Backyard birdwatching can be a fun pastime for both humans and cats. Planting native bird friendly plants in your garden helps attract more local and migrating birds into your yard. Birds need three things: food, water and shelter (both for safety and for nesting). Many larger trees and shrubs provide two of these three requirements: nourishment for birds in many forms, including nuts, berries, seeds and even insects (that are attracted to the tree pollen and nectar). They also provide important shelter, safely above ground away from most predators. Flowers and other plants can also provide some of these habitat needs and even with a small garden we can help out our feathered friends.
It’s important to choose plants that come from a neonicotinoid-free source – two good options are a local nature centre’s plant sale or an organic garden nursery.
When you’re choosing plants, consider adding a variety that bloom in different months – see if you can include a few for spring when birds are returning from their winter homes and some in autumn when birds are in need of extra nourishment stores for their long journeys south.
Native plants can also offer safe hiding spots and shelter – thorny plants and evergreens give birds a great location to safely hide from predators even in the winter.
When you’re looking at where to plant, keep in mind the same rule that should be applied to bird feeders: locate them closer than 0.9 metres to any window (so that any impact won’t be severe) or farther than 9.1 metres (so that they won’t accidentally hit the glass when flying away). (Click here to read more about keeping birds safe at your feeders, including placement considerations for both window collisions and predation.)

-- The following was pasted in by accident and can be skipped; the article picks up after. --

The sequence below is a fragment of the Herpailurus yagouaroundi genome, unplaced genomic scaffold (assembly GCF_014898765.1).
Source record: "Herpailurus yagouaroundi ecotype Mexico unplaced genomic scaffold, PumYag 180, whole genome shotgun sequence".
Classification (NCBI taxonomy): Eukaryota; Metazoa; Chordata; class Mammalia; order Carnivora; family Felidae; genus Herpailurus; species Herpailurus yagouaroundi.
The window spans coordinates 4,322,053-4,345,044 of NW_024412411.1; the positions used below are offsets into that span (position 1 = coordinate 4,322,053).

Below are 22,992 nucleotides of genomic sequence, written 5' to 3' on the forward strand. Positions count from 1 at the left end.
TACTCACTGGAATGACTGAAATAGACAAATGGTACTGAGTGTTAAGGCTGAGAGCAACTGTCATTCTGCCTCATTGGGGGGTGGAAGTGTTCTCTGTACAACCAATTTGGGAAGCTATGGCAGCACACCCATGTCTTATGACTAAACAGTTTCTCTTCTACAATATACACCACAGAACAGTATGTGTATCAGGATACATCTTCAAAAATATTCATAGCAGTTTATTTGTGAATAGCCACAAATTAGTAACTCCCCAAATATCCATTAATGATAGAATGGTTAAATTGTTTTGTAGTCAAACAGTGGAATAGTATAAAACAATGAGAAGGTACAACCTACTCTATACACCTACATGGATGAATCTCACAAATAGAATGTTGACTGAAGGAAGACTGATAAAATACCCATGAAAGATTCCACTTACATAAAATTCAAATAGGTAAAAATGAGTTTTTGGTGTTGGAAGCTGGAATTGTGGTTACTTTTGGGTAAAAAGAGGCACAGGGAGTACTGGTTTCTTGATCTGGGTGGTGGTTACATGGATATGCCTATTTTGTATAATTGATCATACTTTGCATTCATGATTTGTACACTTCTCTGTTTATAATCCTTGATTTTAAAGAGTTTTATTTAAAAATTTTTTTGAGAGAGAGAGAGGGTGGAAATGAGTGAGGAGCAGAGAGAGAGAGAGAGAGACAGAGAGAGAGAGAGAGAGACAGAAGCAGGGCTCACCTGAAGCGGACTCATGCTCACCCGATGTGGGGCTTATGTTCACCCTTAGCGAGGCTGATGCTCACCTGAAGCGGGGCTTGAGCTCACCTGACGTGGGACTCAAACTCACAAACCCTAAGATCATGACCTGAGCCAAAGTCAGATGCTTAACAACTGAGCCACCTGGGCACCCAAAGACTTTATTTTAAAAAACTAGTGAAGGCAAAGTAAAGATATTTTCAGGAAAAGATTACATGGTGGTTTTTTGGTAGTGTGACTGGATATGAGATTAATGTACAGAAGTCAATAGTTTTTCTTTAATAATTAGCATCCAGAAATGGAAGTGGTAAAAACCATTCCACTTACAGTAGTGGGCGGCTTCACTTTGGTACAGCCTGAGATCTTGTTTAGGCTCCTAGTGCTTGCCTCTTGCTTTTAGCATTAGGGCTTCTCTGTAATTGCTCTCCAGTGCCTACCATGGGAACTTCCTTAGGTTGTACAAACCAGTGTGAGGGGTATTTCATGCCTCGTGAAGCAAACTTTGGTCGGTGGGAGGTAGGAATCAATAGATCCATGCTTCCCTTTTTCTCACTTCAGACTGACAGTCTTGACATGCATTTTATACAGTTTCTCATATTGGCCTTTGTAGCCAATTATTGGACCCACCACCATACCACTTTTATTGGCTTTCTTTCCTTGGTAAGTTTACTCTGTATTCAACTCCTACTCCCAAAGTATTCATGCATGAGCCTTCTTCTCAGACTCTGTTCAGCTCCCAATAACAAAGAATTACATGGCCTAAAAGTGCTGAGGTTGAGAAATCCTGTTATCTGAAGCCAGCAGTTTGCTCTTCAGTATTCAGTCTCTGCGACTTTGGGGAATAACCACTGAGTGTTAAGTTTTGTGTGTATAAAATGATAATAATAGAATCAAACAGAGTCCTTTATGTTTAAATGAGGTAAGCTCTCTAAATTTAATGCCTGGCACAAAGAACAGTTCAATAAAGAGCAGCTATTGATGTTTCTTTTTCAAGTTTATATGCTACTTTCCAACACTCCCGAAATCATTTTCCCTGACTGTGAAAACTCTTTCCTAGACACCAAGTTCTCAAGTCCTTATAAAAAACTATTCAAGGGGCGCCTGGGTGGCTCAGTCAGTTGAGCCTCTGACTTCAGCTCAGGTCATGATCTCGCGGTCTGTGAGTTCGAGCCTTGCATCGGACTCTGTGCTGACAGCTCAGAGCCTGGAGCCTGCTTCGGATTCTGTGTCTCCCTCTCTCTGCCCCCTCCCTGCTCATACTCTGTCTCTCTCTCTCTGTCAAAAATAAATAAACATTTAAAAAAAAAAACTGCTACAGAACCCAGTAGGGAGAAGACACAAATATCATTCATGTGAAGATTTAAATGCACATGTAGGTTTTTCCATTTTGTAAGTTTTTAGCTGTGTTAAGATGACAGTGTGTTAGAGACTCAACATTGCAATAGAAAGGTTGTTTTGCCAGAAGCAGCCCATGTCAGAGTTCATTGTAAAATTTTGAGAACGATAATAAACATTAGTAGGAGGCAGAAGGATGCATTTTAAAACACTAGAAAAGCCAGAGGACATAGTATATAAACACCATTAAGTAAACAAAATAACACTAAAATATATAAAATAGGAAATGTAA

Here are five native plants to consider:
CUP PLANT (Siliphium perfoliatum): These brilliant yellow flowers can grow up to 3 metres tall. They prefer sunny, moist areas and provide great shelter if grown in a large, tight bunch. They also provide water (which is held in their leaves) and seeds that are enjoyed by many birds.
BEEBALM (Monarda didyma): This summer flower, which does best in wet, partly-shaded areas of your garden, attracts hummingbirds and bees with its bright red colour. Allow the flowerhead to dry out on the plant and keep it up for the winter season in your garden when birds are looking for seeds.
BLACK-EYED SUSANS (Rudbeckia hirtadrought): This is an early summer yellow flower that provides seeds for birds and is another that can be allowed to dry up and left out for the winter. It’s a drought tolerant plant that is easy to grow in a sunny spot and reseeds itself. However, keep it watered and add some mulch (to help retain moisture) so that it can look its best.
VIRGINIA CREEPER VINE (Parthenocissus quinquefolia): This native vine provides shelter and late summer berries for various birds and can be used in small spaces where height offers the best growing option. Keep it in dry shade as this will slow it from spreading quickly into other parts of your garden. Do not allow it to attach with its aerial roots to wood siding or gutters.
WILD ROSE (SHRUB) (Rosa rugosa): This is a small shrub that grows up to 1.8 m tall in full sun and will offer shelter and nourishment to birds. It can also tolerate dry periods. Both the branches and stems are covered in small thorns and once it has flowered the pink blooms become rosehips which are eaten by songbirds.
When choosing other plants for your garden, consider other local native plants that can provide groundcover, berries or even soft nesting material (such as silky grass tassels) and fill out the entire gardening calendar with blooms of varying sizes and colours to benefit diverse insects, which in turn benefits birds. And remember that birds like messy areas where insects may hide: keep leaves on the ground for the winter, add some twigs and straw in a hidden corner and enjoy your birdwatching!
— A guest blog by Katherine Forster
As an urban biophilic entrepreneur, Katherine Forster divides her time between promoting sustainable and ecological gardens to urban and suburban faith communities and sharing her joy of urban nature through her Wild. Here. online initiative. Read more about everyday nature connection at the Wild. Here. blog.